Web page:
This past week, as India grapples with a devastating second wave of the coronavirus, millions of devotees have descended on the banks of the Ganges river in the northern city of Haridwar to take a dip in the water.
Hindus believe the river is holy and taking a dip in it will cleanse them of their sins and bring salvation.
But the government of Uttarakhand state, where Haridwar is located, is facing heavy criticism for allowing the Kumbh Mela festival to go ahead amid a sharply worsening Covid picture. On Thursday, India reported more than 200,000 Covid cases for the first time since the pandemic began.
One influential Hindu congregation decided to opt out of the massive festival. "The Kumbh Mela is over for us," Ravindra Puri, secretary of the Niranjani Akhada or congregation was quoted as saying in local media.
The decision came a day after Swami Kapil Dev, the head of another prominent congregation, died after being diagnosed with Covid-19.
It's unclear how many devotees at the Kumbh Mela have tested positive since the first day of bathing on 11 March. But Haridwar's chief medical officer, Dr SK Jha, said more than 1,600 cases had been confirmed among devotees between 10 and 14 April.
But there are fears that the numbers could be even higher, and that many of those who have returned home could have taken the disease with them across the country.
India has confirmed more than 14 million cases and 174,000 deaths from the virus so far. There had been a sharp drop in case numbers in January and February, but with cases and deaths now rising again, hospitals across the country are reporting a shortage of beds, oxygen cylinders and drugs.
The uptick in cases did not discourage people from attending the Kumbh Mela. Ujwal Puri, a 34-year-old businessman, arrived in Haridwar on March 9 armed with bottles of sanitiser, masks and vitamin pills.
Mr Puri expected stringent Covid security checks. But he told the BBC he faced no checks at the airport or in Haridwar. One of his photographs from the festival shows crowds at the banks, waiting to take a dip on one of the nights. Many people can be seen not wearing a mask or pulling it down to their chin.
"There was no social distancing," Mr Puri said. "People were sitting cheek-by-jowl for the holy prayers in the evening."
He stayed at the festival for three days, he said, and took off his mask in public "only once to take a selfie with seers". "I left everything to God," he said.
When he returned to Mumbai, Mr Puri locked himself in a room, he said, and got himself tested. "I live with my parents so I took all the care I could."
But not everyone will have taken even these measures. There have been warnings that the Kumbh Mela could have functioned as super-spreader event.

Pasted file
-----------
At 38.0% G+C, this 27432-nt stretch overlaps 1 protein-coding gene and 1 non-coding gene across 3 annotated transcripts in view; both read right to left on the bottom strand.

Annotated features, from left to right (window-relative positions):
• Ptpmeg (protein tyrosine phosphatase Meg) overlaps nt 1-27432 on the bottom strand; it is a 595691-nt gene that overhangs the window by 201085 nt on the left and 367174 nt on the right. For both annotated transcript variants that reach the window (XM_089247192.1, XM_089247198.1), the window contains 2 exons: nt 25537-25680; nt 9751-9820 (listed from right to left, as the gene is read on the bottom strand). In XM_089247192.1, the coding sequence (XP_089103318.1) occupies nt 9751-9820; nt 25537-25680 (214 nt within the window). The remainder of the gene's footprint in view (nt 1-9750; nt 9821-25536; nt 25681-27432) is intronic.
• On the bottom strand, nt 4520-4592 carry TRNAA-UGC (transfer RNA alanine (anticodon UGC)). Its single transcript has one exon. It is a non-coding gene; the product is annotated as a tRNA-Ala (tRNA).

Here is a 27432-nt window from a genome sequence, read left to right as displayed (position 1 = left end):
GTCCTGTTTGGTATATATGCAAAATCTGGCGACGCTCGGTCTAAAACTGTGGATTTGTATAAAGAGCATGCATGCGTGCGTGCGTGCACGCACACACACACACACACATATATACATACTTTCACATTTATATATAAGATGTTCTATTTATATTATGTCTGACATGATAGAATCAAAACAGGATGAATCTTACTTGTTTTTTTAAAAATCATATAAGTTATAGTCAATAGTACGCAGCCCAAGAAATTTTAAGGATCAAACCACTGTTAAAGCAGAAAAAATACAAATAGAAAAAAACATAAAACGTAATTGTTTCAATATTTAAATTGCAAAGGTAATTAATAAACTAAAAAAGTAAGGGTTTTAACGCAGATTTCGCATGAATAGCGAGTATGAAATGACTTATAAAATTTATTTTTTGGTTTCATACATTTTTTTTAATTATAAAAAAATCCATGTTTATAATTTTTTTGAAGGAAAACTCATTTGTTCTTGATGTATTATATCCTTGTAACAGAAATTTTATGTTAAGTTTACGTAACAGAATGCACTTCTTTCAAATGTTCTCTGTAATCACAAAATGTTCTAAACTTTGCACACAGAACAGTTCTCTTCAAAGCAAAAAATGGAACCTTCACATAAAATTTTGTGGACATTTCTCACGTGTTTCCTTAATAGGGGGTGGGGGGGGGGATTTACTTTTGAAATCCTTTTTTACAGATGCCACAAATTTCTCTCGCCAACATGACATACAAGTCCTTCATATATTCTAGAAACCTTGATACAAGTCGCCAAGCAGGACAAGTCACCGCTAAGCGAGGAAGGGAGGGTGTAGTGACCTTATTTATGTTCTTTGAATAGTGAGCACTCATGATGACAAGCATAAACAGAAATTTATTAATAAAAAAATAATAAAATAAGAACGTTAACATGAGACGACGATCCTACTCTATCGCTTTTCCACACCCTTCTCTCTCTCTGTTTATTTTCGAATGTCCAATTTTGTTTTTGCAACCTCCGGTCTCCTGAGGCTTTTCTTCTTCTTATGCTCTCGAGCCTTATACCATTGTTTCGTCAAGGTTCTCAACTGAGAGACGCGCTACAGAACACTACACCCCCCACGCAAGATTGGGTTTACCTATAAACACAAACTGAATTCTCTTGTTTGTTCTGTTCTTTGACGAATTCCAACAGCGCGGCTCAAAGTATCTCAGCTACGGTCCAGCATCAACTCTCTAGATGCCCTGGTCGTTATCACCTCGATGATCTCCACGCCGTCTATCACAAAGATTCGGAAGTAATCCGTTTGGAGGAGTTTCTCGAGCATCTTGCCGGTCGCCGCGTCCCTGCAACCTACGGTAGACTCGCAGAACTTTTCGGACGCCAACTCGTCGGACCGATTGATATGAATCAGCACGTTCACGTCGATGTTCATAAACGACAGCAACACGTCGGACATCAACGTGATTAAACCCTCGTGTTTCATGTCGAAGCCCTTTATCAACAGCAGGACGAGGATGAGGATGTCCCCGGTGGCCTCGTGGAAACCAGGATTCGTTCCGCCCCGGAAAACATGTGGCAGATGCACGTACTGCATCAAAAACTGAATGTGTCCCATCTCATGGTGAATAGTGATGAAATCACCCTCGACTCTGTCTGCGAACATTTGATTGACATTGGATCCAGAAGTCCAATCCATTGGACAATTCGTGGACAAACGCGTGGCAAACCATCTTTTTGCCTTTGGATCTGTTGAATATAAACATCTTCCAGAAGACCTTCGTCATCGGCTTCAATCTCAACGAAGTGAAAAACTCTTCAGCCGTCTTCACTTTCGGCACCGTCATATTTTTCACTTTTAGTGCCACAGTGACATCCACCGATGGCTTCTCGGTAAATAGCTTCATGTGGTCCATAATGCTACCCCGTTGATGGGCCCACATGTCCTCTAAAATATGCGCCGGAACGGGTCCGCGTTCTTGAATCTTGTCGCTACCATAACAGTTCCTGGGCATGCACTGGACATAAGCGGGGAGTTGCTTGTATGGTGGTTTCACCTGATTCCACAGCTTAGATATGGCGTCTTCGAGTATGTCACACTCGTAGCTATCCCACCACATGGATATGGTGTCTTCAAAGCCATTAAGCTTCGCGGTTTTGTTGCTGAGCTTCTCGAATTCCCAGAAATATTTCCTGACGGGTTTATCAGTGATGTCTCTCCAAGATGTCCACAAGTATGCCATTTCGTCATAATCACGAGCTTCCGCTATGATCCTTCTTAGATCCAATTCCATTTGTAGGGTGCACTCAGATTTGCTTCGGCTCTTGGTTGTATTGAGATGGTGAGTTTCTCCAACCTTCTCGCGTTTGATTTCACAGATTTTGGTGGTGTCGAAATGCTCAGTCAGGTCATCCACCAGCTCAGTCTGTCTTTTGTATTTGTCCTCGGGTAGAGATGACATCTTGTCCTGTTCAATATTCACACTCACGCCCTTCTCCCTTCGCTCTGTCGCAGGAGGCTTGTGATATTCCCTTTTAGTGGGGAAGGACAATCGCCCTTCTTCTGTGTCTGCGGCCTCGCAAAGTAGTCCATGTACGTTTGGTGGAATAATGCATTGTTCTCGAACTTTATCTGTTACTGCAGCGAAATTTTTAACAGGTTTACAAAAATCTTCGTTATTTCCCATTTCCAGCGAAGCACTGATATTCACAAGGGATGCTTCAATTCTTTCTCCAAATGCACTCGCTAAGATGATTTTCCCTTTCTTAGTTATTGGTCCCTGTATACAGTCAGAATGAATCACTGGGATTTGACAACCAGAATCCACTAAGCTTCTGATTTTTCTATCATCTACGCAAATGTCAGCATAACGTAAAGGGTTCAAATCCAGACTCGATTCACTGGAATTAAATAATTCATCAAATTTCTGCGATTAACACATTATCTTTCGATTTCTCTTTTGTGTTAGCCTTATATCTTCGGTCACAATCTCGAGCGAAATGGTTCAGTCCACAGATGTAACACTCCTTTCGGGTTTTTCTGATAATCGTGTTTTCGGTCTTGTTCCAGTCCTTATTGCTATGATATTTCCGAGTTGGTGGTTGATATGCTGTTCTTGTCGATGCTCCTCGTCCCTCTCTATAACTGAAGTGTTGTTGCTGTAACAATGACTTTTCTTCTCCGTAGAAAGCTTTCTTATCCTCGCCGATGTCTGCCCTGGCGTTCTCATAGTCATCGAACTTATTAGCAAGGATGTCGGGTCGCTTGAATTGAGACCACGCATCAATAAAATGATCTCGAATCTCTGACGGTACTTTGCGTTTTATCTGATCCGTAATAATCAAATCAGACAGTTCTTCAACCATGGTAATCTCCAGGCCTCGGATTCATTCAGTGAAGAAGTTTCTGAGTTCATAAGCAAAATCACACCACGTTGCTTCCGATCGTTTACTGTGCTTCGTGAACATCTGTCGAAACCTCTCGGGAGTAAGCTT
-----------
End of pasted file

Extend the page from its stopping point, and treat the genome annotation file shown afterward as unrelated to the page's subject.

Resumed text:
"The Kumbh should have been postponed," said historian Gopal Bhardwaj. "Kumbh is meant to provide peace to the inner self. How would one find inner peace if your loved one is Covid-infected?"
Others have disagreed. Raghavendra Das, a saint who is at the Kumbh Mela in Haridwar, said: "Are election rallies not super spreader events? Why are liquor shops open? Aren't they spreading coronavirus?"
That will provide little reassurance for those that live in Haridwar and fear that the influx of pilgrims has put them at risk of contracting the virus.
"These pilgrims return home in a day or two. But who knows what they left behind," said Mithilesh Sinha, a resident of Haridwar.
The fear of increased Covid risk prompted Sachdanand Dabral, another resident, to petition the court last year, asking to know how the state was prepared in case of a Covid surge. Mr Dabral blamed the Uttarakhand Chief Minister Tirath Singh Rawat for the rise in cases, for allowing people in to the state unchecked. The BBC was unable to reach Mr Rawat for comment.
Mr Dabral's lawer, Shiv Bhatt, was part of an official court-appointed committee that toured Haridwar in March to take stock of the preparations for the Kumbh Mela. Mr Bhatt said the hospitals, including a designated a Covid care centre, lacked basic amenities.
"Washrooms and wards were in bad shape. There were no bed pans and dustbins. The lift was not working," he said.
But Mr Jha said all the issues that were raised in the committee's report had since been fixed. And devotees continue to throng the banks, often maskless and in close proximity even as officials struggle to enforce Covid safety rules in the festival.
Sandeep Shinde, a Mumbai-based painter, said he enjoyed his experience of the Kumbh Mela earlier this month. Housed in a large hall shared by about 10 devotees, Mr Shinde slept on a mattress on the floor.
"To come here and experience people taking a holy dip was beautiful. I didn't hear anyone around me talking of corona. No one was talking of the virus," he said.